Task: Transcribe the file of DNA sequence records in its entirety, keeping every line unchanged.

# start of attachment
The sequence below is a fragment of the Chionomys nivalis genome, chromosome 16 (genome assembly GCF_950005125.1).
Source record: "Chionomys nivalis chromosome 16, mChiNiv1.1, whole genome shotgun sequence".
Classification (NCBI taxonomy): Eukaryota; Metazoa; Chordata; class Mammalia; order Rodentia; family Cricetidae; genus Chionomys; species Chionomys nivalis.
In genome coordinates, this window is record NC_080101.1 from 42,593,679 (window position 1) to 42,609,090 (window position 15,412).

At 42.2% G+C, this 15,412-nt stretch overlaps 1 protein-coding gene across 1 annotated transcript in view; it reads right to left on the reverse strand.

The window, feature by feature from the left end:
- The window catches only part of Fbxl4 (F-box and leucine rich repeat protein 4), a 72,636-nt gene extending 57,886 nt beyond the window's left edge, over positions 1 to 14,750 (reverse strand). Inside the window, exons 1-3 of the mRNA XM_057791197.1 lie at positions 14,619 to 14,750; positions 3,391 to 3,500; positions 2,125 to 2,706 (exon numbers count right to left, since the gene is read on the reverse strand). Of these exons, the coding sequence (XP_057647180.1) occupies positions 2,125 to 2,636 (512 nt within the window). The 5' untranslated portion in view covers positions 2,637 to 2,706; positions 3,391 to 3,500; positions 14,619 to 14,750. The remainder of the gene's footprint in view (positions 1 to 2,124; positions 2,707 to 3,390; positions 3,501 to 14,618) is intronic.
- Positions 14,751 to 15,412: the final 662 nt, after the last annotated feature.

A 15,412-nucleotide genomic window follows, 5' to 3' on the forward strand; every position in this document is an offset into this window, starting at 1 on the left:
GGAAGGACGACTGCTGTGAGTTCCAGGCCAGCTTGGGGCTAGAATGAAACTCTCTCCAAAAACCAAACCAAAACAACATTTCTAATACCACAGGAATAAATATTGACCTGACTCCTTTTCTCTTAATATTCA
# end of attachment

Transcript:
The sequence below is a fragment of the Chionomys nivalis genome, chromosome 16 (genome assembly GCF_950005125.1).
Source record: "Chionomys nivalis chromosome 16, mChiNiv1.1, whole genome shotgun sequence".
Classification (NCBI taxonomy): Eukaryota; Metazoa; Chordata; class Mammalia; order Rodentia; family Cricetidae; genus Chionomys; species Chionomys nivalis.
In genome coordinates, this window is record NC_080101.1 from 42,593,679 (window position 1) to 42,609,090 (window position 15,412).

At 42.2% G+C, this 15,412-nt stretch overlaps 1 protein-coding gene across 1 annotated transcript in view; it reads right to left on the reverse strand.

The window, feature by feature from the left end:
- The window catches only part of Fbxl4 (F-box and leucine rich repeat protein 4), a 72,636-nt gene extending 57,886 nt beyond the window's left edge, over positions 1 to 14,750 (reverse strand). Inside the window, exons 1-3 of the mRNA XM_057791197.1 lie at positions 14,619 to 14,750; positions 3,391 to 3,500; positions 2,125 to 2,706 (exon numbers count right to left, since the gene is read on the reverse strand). Of these exons, the coding sequence (XP_057647180.1) occupies positions 2,125 to 2,636 (512 nt within the window). The 5' untranslated portion in view covers positions 2,637 to 2,706; positions 3,391 to 3,500; positions 14,619 to 14,750. The remainder of the gene's footprint in view (positions 1 to 2,124; positions 2,707 to 3,390; positions 3,501 to 14,618) is intronic.
- Positions 14,751 to 15,412: the final 662 nt, after the last annotated feature.

A 15,412-nucleotide genomic window follows, 5' to 3' on the forward strand; every position in this document is an offset into this window, starting at 1 on the left:
GGAAGGACGACTGCTGTGAGTTCCAGGCCAGCTTGGGGCTAGAATGAAACTCTCTCCAAAAACCAAACCAAAACAACATTTCTAATACCACAGGAATAAATATTGACCTGACTCCTTTTCTCTTAATATTCA